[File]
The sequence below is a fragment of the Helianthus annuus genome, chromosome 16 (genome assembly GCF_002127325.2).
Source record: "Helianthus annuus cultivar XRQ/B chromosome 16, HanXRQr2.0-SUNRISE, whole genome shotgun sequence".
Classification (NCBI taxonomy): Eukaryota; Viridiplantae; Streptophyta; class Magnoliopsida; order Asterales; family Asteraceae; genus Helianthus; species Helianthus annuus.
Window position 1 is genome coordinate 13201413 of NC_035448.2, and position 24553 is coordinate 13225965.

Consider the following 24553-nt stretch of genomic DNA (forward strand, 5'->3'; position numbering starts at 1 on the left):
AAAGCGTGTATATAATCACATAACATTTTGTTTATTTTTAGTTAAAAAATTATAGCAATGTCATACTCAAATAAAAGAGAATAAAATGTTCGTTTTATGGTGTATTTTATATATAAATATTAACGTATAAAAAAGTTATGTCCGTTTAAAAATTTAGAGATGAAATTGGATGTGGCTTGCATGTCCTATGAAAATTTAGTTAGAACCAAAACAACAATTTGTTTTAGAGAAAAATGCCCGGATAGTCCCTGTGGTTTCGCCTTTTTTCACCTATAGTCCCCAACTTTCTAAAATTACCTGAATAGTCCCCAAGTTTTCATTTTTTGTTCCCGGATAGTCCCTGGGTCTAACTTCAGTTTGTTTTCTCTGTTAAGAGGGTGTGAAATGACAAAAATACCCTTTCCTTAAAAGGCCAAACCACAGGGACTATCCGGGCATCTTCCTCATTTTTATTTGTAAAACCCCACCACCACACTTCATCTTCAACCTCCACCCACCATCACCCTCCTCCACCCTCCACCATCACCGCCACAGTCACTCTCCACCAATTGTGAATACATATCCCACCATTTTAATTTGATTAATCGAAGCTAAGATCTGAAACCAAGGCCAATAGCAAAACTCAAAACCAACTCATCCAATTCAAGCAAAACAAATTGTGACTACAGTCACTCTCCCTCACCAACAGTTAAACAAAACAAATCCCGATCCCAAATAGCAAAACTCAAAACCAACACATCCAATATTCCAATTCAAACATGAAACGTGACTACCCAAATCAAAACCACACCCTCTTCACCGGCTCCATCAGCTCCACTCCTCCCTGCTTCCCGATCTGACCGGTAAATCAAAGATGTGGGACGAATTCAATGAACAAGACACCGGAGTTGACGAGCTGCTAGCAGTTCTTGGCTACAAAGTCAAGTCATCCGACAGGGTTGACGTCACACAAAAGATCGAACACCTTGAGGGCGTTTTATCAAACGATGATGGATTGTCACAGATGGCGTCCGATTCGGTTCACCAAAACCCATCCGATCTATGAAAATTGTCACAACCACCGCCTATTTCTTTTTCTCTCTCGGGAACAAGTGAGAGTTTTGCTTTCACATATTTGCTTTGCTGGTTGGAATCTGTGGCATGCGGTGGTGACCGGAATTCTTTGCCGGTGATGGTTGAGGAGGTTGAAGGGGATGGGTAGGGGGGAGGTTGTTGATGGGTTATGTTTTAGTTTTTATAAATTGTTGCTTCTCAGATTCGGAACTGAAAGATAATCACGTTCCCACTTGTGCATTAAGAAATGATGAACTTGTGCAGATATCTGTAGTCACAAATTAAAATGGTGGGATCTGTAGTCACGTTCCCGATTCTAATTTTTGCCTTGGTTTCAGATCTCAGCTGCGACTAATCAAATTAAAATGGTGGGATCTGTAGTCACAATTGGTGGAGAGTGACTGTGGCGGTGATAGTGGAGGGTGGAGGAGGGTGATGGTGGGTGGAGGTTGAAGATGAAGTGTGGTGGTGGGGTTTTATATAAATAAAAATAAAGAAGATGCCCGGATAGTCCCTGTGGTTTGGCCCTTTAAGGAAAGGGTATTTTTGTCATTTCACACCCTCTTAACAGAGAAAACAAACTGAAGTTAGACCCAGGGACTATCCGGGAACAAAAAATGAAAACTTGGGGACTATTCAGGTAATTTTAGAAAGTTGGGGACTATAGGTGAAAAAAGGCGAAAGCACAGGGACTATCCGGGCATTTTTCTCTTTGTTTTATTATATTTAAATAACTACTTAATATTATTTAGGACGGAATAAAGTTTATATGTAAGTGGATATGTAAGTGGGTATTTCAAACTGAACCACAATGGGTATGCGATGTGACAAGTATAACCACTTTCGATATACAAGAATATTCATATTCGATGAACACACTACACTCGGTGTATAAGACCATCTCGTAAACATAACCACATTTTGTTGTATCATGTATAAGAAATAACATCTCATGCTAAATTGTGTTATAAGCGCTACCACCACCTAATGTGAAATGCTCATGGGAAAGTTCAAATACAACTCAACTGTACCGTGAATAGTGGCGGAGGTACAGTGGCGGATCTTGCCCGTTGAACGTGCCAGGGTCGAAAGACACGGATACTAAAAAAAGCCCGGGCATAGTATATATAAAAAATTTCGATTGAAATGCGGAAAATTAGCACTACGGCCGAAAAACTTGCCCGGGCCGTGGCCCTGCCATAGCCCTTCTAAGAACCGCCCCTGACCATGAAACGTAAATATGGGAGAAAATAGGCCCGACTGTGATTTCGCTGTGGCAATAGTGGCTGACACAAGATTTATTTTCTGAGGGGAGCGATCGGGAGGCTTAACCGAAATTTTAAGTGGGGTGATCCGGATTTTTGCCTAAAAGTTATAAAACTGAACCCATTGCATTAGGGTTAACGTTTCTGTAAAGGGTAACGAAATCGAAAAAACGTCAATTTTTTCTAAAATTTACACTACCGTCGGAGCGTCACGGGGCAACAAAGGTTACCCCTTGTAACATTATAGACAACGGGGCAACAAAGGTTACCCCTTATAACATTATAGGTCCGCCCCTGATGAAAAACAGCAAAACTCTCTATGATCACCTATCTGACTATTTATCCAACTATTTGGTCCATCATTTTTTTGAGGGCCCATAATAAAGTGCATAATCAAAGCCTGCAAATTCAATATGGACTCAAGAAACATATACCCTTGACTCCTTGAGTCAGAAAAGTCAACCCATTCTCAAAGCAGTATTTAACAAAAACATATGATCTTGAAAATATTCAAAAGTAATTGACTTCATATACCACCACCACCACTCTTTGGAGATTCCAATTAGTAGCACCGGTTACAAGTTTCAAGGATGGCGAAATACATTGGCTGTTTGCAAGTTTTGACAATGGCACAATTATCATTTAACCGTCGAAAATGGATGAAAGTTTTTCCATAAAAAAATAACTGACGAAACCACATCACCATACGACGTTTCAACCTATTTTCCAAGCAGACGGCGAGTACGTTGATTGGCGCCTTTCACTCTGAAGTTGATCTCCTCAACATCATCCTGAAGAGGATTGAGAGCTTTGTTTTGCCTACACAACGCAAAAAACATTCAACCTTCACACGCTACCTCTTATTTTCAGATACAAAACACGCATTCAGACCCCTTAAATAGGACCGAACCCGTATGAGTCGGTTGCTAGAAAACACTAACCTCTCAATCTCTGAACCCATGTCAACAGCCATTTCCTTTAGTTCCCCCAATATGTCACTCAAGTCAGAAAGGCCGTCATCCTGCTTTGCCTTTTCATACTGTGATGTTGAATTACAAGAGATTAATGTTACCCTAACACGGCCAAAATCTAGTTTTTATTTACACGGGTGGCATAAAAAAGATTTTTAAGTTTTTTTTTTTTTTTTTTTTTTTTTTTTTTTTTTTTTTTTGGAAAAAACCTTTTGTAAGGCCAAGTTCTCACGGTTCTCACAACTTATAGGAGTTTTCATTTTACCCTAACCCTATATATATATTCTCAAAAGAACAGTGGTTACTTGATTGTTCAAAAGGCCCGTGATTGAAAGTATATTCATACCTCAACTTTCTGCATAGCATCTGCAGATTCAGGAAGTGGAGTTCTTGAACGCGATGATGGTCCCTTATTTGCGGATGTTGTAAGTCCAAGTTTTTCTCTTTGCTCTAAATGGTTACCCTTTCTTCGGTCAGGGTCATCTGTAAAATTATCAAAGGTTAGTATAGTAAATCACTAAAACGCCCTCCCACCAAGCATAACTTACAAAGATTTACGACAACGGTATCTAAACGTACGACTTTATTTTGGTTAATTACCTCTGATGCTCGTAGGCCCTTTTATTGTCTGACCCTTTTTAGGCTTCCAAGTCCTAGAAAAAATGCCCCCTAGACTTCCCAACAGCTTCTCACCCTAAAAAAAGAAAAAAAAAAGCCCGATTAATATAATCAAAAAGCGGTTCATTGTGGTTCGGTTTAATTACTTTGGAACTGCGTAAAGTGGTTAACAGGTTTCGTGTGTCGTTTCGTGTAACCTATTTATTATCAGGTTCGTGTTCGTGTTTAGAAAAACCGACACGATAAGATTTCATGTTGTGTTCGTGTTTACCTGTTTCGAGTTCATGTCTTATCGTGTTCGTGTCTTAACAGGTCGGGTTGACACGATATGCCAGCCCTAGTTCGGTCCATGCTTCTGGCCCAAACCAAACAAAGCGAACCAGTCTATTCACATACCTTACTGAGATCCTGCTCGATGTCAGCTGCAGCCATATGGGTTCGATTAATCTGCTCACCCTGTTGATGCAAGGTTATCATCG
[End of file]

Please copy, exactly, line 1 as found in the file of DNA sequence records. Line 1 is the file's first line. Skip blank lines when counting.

The sequence below is a fragment of the Helianthus annuus genome, chromosome 16 (genome assembly GCF_002127325.2).